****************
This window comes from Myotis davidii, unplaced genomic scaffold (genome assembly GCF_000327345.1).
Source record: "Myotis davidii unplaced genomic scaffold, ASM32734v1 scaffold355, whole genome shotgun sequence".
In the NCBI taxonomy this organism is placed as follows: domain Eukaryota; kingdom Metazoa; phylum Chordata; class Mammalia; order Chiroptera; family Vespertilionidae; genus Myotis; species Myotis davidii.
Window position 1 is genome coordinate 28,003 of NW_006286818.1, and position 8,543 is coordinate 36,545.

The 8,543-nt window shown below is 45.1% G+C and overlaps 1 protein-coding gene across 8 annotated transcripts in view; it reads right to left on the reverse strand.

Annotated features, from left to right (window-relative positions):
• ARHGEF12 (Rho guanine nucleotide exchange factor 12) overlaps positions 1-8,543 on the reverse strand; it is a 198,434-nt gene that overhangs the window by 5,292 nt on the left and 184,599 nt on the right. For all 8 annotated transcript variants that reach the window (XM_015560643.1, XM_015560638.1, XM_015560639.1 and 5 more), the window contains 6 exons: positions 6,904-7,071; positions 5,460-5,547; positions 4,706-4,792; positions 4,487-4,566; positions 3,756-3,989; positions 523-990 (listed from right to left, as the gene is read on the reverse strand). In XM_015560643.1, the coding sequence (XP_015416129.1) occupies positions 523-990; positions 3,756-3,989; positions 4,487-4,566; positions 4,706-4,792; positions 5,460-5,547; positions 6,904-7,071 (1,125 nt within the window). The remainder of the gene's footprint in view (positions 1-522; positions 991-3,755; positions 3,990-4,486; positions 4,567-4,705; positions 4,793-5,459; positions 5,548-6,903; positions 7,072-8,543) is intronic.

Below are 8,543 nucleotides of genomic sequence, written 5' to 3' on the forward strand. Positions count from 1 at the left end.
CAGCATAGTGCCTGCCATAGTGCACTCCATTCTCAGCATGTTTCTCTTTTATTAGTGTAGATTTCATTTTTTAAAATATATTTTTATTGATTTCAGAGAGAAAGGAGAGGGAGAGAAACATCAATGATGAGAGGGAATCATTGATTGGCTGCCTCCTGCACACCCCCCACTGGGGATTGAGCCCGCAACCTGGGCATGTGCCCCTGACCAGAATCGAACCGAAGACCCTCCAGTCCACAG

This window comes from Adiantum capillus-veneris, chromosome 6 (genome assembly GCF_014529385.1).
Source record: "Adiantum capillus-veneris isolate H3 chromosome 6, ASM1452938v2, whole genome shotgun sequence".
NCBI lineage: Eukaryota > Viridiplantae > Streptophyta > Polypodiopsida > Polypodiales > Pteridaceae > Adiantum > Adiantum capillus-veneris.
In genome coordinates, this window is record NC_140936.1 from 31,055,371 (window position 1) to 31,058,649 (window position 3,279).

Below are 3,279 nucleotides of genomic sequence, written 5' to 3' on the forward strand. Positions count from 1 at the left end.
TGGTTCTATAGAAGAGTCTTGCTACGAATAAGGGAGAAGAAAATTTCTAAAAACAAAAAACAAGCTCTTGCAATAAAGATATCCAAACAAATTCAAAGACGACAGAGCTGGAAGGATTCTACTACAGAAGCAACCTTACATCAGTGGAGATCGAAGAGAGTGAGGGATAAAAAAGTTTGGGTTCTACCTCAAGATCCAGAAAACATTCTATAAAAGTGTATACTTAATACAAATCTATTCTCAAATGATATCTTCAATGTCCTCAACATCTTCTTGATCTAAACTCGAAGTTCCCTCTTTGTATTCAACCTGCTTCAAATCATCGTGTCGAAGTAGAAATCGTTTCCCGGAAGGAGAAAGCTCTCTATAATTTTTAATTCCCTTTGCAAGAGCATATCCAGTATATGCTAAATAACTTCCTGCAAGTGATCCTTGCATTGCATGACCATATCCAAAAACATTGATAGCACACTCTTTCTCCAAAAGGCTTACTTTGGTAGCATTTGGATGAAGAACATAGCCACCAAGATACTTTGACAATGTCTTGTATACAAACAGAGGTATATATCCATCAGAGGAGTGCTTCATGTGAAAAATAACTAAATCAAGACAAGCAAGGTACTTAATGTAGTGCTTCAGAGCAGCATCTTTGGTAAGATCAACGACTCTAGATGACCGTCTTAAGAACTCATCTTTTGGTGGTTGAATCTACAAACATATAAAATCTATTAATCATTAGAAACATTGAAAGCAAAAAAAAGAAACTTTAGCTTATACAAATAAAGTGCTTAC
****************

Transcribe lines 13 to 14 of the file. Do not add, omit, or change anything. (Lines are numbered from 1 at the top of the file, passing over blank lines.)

In genome coordinates, this window is record NC_140936.1 from 31,055,371 (window position 1) to 31,058,649 (window position 3,279).

Below are 3,279 nucleotides of genomic sequence, written 5' to 3' on the forward strand. Positions count from 1 at the left end.